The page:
If the United States Congress cannot reach a budget agreement to continue funding Federal government operations, the U.S. government will shut down non-essential functions Sunday, October 1, 2023. During the shutdown, immigration-related government agencies will be affected as described below.
Citizenship and Immigration Services (USCIS)
USCIS is funded by the fees it receives in connection with petitions and applications it processes and will not close. Some functions that are not fee-funded, such as E-Verify, would cease operation until the shutdown ends. E-Verify employers will still be required to complete Forms I-9 during the shutdown and then submit those to the E-Verify system once the shutdown ends and the website comes back online. E-Verify employers will also be able to use the remote Form I-9 verification process during a shutdown.
Customs and Border Protection (CBP)
Protecting the U.S. border is considered essential and CBP will continue to operate. All U.S. ports of entry will remain open, including border crossings and airports, to process passengers. However, the processing of some immigration applications, such as TN and L-1 applications typically filed at the U.S. border, may be affected by a shutdown.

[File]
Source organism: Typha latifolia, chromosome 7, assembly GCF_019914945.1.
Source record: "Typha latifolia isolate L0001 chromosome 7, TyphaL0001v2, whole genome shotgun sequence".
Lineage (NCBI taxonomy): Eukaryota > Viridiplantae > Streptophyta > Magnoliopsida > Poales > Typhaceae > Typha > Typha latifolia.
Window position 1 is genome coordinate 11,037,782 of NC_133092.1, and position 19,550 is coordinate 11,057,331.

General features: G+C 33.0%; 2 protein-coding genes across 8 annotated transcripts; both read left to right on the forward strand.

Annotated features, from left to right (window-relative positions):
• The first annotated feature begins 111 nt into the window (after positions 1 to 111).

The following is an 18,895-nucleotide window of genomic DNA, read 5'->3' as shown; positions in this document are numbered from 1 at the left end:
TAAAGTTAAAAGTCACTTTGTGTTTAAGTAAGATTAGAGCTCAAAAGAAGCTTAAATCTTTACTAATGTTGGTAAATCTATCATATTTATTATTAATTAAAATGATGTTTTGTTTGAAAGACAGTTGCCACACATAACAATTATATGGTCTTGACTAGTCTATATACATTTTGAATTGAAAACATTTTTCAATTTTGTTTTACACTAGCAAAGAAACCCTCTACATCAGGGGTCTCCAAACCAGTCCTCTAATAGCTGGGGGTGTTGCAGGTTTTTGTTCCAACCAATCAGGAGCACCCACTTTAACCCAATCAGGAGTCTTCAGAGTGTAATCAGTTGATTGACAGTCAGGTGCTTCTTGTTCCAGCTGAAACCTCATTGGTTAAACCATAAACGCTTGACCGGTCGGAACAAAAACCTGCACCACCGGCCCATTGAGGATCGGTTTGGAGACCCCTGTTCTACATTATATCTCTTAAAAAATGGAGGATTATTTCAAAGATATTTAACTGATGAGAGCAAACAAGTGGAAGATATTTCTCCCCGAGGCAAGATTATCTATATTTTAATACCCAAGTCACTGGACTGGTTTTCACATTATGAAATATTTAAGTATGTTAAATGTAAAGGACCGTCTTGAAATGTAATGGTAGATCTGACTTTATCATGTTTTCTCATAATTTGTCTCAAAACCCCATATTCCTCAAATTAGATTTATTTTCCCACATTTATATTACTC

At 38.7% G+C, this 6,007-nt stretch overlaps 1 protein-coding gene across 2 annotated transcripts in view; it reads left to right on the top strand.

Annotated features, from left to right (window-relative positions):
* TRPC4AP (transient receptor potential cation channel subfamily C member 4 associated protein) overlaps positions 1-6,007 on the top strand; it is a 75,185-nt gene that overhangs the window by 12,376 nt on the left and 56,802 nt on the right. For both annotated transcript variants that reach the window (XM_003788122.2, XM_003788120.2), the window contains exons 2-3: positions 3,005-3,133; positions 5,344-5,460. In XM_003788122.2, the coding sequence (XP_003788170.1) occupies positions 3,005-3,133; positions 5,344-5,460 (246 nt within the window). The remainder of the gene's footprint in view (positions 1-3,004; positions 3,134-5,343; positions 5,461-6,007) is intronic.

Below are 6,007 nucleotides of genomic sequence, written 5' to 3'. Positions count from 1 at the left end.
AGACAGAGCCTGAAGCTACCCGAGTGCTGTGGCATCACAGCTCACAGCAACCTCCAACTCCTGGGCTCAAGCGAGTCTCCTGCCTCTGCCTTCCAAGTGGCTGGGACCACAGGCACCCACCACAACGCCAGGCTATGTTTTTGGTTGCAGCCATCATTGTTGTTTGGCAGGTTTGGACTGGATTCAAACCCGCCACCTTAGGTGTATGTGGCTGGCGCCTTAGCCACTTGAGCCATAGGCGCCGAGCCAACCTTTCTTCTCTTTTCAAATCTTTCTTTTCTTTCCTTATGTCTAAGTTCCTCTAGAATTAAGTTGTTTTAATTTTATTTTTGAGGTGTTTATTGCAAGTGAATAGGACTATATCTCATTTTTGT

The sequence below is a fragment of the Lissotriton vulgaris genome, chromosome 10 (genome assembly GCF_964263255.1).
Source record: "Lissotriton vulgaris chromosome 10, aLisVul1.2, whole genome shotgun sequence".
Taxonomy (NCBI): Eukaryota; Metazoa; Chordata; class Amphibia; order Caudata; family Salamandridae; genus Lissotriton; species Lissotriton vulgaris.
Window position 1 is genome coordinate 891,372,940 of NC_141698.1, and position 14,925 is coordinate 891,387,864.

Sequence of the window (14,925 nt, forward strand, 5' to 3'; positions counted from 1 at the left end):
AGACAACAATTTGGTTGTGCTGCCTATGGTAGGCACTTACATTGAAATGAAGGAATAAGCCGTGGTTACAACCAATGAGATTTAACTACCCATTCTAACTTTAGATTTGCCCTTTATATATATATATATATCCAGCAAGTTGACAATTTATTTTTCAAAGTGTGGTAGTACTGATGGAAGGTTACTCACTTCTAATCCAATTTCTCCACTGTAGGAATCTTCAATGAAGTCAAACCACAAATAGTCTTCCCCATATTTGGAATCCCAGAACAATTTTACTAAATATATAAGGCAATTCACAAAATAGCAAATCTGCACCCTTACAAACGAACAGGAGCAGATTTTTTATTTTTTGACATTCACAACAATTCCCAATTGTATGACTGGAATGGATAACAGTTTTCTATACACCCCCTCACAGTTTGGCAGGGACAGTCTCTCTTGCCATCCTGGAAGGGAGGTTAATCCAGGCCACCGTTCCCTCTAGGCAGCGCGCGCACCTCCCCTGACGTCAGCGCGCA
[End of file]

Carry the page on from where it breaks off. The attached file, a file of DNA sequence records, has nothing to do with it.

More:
Immigration and Customs Enforcement (ICE)
ICE is considered essential and will remain open. ICE attorneys will continue to process the docket for detained foreign nationals. The Student and Exchange Visitor Program (SEVP), which controls F-1 foreign students and is supported by filing fees, will also continue to operate.
Department of Labor (DOL)
The DOL will close, which means it will not process Labor Condition Applications (the wage attestation that is a required part of H-1B visa filings), Requests for Prevailing Wage Determinations (PERM) and PERM applications that have been submitted for processing. The DOL also hosts several websites which will not be functional during a shutdown, including the Office of Foreign Labor Certification (OFLC) which publishes H-1B wage data and the Foreign Labor Application Gateway (FLAG system). Historically, the DOL has extended filing deadlines for time sensitive applications impacted by government shutdowns. However, no such guarantee has been extended at this time.
Department of State (DOS)
Many of DOS’ functions are fee-funded and will continue to operate. However, fees generated by visa applications and other filings do not generate enough fee-based revenue to fully operate the agency during a shutdown. As such, U.S. Embassies and Consulates will focus on emergencies and diplomatic visas until the shutdown ends. Individuals who have visa appointments abroad during the shutdown will be required to reschedule their appointments and may be stranded outside of the U.S. for an extended period of time until a new appointment becomes available. Unnecessary travel should be avoided, in this time of uncertainty.